Seeing as the weather here in London is abysmal (grey, wet and cold), I’ve ditched the salads for now and have gone back to eating soup. And so I decided to turn my Caesar salad into a Caesar soup, with a recipe cobbled together from various other recipes I’ve made before – that parmesan galette I had last made years ago and my mother-in-law’s ‘summery lettuce soup’, which is one of my summer staples (her peppery cucumber soup is another firm favourite). And so, here it is, my Caesar soup. It has all the classic Caesar ingredients, apart from the dressing. I thought about making that into a foam, but I don’t have a foam making thingy, so I gave up on that idea. For now.

(my mother-in-law's summery) lettuce soup
2 onions

2 lettuces, washed and coarsely shredded

1 litre stock (chicken or vegetable, whatever you fancy)

Glaze onions in a bit of olive oil. Add lettuce and stir occasionally. It will start to wilt and may look rather bad, but don’t worry, this is normal. Add stock and simmer for about half an hour. Blend and season whichever way you like. Yes, it really is that easy.

* normally I use iceberg lettuce, which gives a crisp and summery taste. This time I used romaine, which has a bit more oomph and tastes a bit more spinach-y.
* if you prefer a smoother texture, you can also put the soup through a moulin-légumes after blending, though nobody outside continental Europe seems to know what that is.
* my mother-in-law’s original recipe calls for the addition of herb cheese (Boursin is perfect), which I omitted this time for Ceasar’s sake.

Parmesan galette
Grate parmesan, put on baking paper or silpat in circular shape (I use a ring mould for guidance) and put under the grill until it bubbles and is golden around the edges. Keep an eye on it, as it can go wrong real quick. You’re aiming for a disc that has an ‘interesting’ texture, with holes in it, but not so fragile that it breaks when you handle it or so thick that it becomes gloopy. Make sure the parmesan is fresh and moist and grates in long strands – my first to attempts were disasters; I used an old piece of parmesan, which I think was too dry. It would grate only in tiny flecks and didn’t melt in the oven at all.

Garlic croutons
Cut (white) bread in little squares, heat olive oil in pan, add garlic and then bread. Fry until golden and crispy.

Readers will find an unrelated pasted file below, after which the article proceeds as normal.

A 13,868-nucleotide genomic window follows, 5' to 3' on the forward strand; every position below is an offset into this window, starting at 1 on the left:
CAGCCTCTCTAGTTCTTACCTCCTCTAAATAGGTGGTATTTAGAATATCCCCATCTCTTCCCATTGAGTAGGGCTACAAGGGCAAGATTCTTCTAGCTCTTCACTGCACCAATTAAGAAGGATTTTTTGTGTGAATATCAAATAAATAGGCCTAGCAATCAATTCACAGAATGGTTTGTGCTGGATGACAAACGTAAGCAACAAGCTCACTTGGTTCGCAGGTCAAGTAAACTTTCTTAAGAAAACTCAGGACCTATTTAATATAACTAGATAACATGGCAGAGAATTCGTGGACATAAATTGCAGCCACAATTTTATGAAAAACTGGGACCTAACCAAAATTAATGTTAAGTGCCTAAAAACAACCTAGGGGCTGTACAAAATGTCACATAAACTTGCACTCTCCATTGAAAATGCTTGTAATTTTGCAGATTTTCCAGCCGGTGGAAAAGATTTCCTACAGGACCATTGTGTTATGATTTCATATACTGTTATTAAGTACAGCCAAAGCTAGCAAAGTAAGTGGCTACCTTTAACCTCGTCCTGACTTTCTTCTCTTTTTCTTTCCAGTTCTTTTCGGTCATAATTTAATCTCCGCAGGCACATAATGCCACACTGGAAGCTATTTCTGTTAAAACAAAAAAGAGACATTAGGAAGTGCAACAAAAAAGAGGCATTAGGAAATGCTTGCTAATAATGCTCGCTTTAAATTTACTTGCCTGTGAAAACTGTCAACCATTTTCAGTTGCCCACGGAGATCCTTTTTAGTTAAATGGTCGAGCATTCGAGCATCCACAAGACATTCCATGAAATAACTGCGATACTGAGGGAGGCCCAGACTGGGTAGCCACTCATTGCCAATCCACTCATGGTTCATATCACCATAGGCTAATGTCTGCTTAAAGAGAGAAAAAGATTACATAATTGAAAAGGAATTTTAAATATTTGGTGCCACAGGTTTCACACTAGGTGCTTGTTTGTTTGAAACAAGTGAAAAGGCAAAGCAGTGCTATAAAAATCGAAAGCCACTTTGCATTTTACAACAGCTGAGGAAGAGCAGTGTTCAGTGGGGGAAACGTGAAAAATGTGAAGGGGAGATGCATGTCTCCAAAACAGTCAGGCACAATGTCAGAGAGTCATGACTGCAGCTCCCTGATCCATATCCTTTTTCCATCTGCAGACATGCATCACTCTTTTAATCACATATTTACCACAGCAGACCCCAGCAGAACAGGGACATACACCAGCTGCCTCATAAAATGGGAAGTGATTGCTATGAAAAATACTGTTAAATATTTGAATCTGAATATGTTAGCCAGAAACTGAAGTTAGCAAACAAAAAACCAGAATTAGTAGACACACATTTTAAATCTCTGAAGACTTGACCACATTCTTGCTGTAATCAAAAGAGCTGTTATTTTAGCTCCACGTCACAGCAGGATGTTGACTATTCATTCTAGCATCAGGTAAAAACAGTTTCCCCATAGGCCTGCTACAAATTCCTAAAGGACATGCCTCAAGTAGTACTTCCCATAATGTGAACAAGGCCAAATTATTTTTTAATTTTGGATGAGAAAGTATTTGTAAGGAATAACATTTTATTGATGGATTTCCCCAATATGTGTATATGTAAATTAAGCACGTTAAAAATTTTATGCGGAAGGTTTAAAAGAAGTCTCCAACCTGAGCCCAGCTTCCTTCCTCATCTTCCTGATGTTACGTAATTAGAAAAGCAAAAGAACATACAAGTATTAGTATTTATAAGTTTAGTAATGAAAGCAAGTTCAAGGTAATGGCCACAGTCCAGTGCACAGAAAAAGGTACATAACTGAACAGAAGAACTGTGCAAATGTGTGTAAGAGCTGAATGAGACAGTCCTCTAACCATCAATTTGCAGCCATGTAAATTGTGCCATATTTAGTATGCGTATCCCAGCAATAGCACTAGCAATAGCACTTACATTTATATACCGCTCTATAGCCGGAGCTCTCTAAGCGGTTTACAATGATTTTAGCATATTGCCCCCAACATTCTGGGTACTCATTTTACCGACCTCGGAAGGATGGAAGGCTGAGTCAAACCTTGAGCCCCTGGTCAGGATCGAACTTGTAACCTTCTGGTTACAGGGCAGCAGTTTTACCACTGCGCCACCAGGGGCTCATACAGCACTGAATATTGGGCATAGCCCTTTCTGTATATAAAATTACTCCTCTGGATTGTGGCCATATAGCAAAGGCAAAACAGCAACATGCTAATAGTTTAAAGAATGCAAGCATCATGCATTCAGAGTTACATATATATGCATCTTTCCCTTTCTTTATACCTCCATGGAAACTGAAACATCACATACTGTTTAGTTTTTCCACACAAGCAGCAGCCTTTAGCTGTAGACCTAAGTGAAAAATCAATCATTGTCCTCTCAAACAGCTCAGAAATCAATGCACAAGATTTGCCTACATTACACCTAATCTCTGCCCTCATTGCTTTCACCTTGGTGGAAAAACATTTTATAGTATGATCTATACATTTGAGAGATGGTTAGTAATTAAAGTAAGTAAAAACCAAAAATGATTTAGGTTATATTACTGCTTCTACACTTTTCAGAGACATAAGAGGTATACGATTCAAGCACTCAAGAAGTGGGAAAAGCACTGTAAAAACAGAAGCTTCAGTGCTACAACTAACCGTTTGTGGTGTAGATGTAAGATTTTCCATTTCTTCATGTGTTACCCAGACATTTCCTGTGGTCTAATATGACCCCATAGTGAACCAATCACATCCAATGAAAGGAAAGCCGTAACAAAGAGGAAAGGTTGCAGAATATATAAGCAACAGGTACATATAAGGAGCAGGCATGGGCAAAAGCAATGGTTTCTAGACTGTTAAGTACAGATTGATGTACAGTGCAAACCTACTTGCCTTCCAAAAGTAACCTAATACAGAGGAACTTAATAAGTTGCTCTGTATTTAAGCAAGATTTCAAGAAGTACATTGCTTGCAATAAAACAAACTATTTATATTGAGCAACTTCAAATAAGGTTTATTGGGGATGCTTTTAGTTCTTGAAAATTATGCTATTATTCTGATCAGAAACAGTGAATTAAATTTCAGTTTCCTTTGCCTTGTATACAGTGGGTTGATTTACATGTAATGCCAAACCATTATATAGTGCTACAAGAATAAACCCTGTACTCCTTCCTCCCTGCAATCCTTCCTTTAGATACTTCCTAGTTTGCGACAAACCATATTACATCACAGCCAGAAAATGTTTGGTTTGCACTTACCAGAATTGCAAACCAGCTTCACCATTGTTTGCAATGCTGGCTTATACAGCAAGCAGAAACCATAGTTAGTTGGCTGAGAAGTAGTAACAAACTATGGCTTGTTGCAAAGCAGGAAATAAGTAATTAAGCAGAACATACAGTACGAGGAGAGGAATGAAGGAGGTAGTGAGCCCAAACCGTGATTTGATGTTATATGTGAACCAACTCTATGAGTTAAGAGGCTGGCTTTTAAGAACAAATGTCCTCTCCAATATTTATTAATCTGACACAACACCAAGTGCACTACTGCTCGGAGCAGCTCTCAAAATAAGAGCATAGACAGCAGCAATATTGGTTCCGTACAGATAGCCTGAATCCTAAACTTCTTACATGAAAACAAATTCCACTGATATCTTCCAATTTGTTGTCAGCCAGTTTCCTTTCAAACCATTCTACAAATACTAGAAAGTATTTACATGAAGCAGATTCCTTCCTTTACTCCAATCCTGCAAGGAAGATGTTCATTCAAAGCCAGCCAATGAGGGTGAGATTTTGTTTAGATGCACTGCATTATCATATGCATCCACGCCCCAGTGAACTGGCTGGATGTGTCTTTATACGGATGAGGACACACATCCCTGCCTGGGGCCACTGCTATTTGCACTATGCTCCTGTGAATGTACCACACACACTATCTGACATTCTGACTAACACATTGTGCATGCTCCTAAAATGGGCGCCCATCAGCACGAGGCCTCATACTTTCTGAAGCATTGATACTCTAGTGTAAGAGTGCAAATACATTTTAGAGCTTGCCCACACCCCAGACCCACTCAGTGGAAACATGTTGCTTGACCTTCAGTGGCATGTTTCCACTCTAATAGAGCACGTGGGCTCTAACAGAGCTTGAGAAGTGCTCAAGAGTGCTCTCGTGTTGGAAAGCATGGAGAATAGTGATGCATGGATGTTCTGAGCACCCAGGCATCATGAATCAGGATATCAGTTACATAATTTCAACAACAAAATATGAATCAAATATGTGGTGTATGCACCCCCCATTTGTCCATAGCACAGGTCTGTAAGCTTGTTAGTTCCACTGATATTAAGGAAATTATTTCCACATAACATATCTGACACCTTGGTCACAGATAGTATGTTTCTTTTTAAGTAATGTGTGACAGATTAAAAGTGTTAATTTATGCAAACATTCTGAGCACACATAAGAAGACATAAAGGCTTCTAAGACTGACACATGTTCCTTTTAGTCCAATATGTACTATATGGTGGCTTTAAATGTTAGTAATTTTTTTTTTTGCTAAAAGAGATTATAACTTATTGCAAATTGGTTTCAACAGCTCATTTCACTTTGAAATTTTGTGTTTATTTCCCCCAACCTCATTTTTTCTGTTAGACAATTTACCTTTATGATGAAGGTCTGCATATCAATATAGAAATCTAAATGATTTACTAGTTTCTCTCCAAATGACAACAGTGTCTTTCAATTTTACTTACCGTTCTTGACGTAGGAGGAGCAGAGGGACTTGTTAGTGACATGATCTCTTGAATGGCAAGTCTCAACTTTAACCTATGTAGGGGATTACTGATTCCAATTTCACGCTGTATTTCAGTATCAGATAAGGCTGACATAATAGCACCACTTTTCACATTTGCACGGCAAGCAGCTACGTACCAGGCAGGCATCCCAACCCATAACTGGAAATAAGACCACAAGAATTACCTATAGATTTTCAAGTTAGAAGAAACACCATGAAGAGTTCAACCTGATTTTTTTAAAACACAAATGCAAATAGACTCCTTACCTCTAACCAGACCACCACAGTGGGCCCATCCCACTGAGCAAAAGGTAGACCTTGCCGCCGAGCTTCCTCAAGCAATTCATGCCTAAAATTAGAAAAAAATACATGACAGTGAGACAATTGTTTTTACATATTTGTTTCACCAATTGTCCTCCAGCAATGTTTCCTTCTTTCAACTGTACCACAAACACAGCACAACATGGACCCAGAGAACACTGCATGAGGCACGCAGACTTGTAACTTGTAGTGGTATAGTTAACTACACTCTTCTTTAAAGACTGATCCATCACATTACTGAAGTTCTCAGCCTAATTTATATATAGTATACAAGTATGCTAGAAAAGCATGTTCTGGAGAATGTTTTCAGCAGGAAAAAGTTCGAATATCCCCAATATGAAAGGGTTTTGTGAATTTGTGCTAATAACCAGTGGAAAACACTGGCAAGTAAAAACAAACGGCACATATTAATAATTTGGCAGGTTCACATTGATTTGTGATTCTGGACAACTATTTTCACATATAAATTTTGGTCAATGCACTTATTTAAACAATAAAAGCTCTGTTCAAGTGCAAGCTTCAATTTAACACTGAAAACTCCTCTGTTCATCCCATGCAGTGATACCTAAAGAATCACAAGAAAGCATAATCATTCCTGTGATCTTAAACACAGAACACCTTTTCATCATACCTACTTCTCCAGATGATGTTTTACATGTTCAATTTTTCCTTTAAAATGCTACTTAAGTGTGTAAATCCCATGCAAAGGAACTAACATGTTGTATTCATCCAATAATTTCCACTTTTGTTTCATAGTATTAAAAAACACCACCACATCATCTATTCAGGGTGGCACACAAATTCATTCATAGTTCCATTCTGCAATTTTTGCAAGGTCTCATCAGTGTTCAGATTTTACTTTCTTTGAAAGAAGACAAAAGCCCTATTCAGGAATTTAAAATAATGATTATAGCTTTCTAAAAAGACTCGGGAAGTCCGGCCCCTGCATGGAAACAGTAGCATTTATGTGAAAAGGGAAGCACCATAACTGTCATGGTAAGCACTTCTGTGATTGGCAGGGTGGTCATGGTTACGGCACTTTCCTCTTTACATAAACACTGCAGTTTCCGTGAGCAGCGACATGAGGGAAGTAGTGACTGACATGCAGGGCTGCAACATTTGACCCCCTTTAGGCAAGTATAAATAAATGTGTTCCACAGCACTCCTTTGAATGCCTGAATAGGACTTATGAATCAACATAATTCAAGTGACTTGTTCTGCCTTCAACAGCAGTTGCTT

Crispy bacon
Go to the supermarket and buy a pack of crispy bacon strips. Or, if you have lots of time and know how to make bacon crispy, go ahead and make it yourself.

Arrange croutons in middle of plate, stick bacon and parmesan galette in crouton heap, ladle soup around it, and finally add a twist of black pepper. Looks good, don’t you think?

keeping it real

But who am I kidding; my crouton mountain tumbled down as soon as I tried to stick the bacon in it and, no matter what I tried, I could not get it to stay in the position I wanted. So I had to cheat a little (shhh, don’t tell anyone); I cut a little cube of mozzarella I had in the fridge, made two cuts in it, clamped the bacon in one cut and the parmesan in the other, plonked it in the middle of the plate, artfully arranged all the croutons around it to hide the mozzarella et voilà … oh, wait. Now the parmesan galette started to bend backwards a bit (maybe I should have left it a bit longer under the grill to crisp it up a bit more). So I pricked a sewing pin in the mozzarella behind the parmesan to hold the galette up straight. Well, at least I didn’t use bluetack. Or superglue. Or other crazy things I’ve read in a rather freakishly weird article. I’m not very fond of eating sewing pins though, so after taking my food porn pictures, I ladled my soup in a bowl, dunked in the croutons, added some parmesan shavings on the top and put the bacon on top of the bowl. One more quick snap of the real thing and then I could eat my soup like normal people would. Sans sewing pins.

Sunday, 13 May 2007

I made macarons!!!

Exclamation marks (all three of them) absolutely essential. Really. After a first, completely botched attempt to make macarons, which resulted in unremovable stains on my brand-new silpat and a few rock hard blackened heaps of something undescribeable, I shelved the idea of making macarons indefinitely. Or at least until we get around to renovating our kitchen and installing a new stove. But it just so happened I had two leftover egg whites in the fridge and in a moment of madness I thought, what the heck, let’s give it another go.